UConn Reacting Quickly to Audit Reports
The University has implemented a number of actions that respond quickly and substantively to findings in two major audit reports completed this month concerning UConn 2000.
The reports, completed by the University’s Office of Audit, Compliance, and Ethics and the consulting firm PriceWaterhouseCoopers, were requested by the Board of Trustees late last fall after fire code violations at Hilltop Apartments, Husky Village, and Charter Oak Apartments were discovered by senior administrators.
“There is no question we had a number of very serious deficiencies,” said Dr. John W. Rowe, chairman of the Board of Trustees. “We’re better off now than we were before these disclosures, and I think people should be confident that we are on track. They should feel good about what we’ve accomplished.”
Rowe said the problems did not impair the University’s educational mission and that no new issues had been uncovered since officials aggressively moved to address problems several months ago.
President Austin said the University wants to address all the issues promptly: “It is clear there have been a number of problems, but we are working to correct them as quickly as possible and to set up structures and procedures to ensure they will not be repeated.”
Both the audits pointed out problems such as the need to restructure Architectural and Engineering Services and quickly hire a new director to replace Larry Schilling, who resigned last fall after being placed on administrative leave. Both reports suggested improved reporting structures to ensure checks and balances, and additional reviews of budget and plans.
Kenneth Michael Walker, the University’s chief audit and compliance officer, told the trustees there are several areas of immediate concern, including the need for a stronger construction project management information system for UConn 2000 and better budget oversight processes to provide accurate and timely reporting to senior management and the Board.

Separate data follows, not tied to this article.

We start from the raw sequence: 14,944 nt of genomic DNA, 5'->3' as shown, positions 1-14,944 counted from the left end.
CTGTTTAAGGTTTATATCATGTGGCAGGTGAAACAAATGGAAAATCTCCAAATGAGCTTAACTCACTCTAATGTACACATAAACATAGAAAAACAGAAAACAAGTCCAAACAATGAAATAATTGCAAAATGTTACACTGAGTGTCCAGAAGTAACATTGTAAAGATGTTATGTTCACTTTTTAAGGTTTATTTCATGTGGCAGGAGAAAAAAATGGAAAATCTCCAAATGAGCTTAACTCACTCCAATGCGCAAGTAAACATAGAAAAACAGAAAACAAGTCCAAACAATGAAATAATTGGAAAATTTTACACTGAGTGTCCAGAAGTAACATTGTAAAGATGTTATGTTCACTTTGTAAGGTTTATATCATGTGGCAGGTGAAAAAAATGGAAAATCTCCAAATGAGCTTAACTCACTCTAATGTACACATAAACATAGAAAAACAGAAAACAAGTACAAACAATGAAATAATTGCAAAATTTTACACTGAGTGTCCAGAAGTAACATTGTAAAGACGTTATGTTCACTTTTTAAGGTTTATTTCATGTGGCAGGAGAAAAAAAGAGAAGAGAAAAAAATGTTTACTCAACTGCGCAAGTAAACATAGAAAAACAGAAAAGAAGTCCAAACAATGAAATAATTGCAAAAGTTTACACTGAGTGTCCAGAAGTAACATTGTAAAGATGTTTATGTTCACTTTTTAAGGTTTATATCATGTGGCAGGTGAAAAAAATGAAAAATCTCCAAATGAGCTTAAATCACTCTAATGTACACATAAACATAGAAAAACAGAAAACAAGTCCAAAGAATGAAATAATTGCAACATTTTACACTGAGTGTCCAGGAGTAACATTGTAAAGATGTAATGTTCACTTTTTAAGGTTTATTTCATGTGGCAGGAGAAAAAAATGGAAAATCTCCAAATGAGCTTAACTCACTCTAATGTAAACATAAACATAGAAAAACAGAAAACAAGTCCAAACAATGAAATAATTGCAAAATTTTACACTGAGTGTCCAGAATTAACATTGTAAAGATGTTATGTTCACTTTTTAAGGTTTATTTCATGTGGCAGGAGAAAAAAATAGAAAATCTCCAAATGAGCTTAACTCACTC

The University has already ordered a new software package that will assist in that effort. Other changes include an administrative review of the structure of Architectural and Engineering Services and a review of contract signing authority policies and procedures.
The University is also searching for a new executive director of Architectural and Engineering Services, who will become an associate vice president reporting directly to Linda Flaherty-Goldsmith, vice president and chief operations officer. This is intended to improve communications between Architectural and Engineering Services and senior management and senior management and the trustees.
Several mechanisms, including monthly project status meetings, a new information system with budgetary forecasting and management reporting capabilities, and new procedures for budgeting and tracking deferred maintenance funds are being implemented. The new procedures will include a four-step process to keep the trustees informed about both progress on building projects and project budgets.
Christian Hughes, a partner at PriceWaterhouseCoopers, told the Board of Trustees that “we believe measures are presently being taken to address the principal concerns identified in this report.”
Hughes noted that the PriceWaterhouseCoopers report is based on exceptions and thus identifies only areas for improvement: “It does not describe all the things that go right.”
The University has already implemented most of the components of a seven-step corrective action plan that includes the formation of the University’s new office of the fire marshal and building inspector; organizational restructuring within Architectural and Engineering Services to add checks and balances to the building process; personnel actions; improved procedures for contract approval and administration; revised project budgeting and reporting to give the administration as well as the trustees a closer look at actual and projected project costs; strengthened oversight of audit, compliance, and risk management, and legal actions necessary to recover costs.
The PriceWaterhouseCoopers audit also notes that the University needs additional staff for the UConn 2000 program. It found that UConn did not fund adequate staffing at Bechtel/ Fusco, the firm hired to assist the University with oversight of UConn 2000 and act as construction administrator on selected projects. But the report notes that paying an outside contractor to add staff may be more expensive than hiring additional permanent staff.
It also suggests that additional staffing is needed to ensure contractors’ wage compliance with state laws, as the state has imposed more wage compliance requirements on the University than on others, and that a program manager should be hired to work at the University. The University is planning to conduct a selection process soon for a firm to assist with oversight of 21st Century UConn.
The PriceWaterhouseCoopers review also found that UConn’s qualification and selection process, which was recently criticized by the state auditors, “appeared consistent with industry standards but could be improved in certain ways, such as enhanced and formalized documenting of the decision-making process.”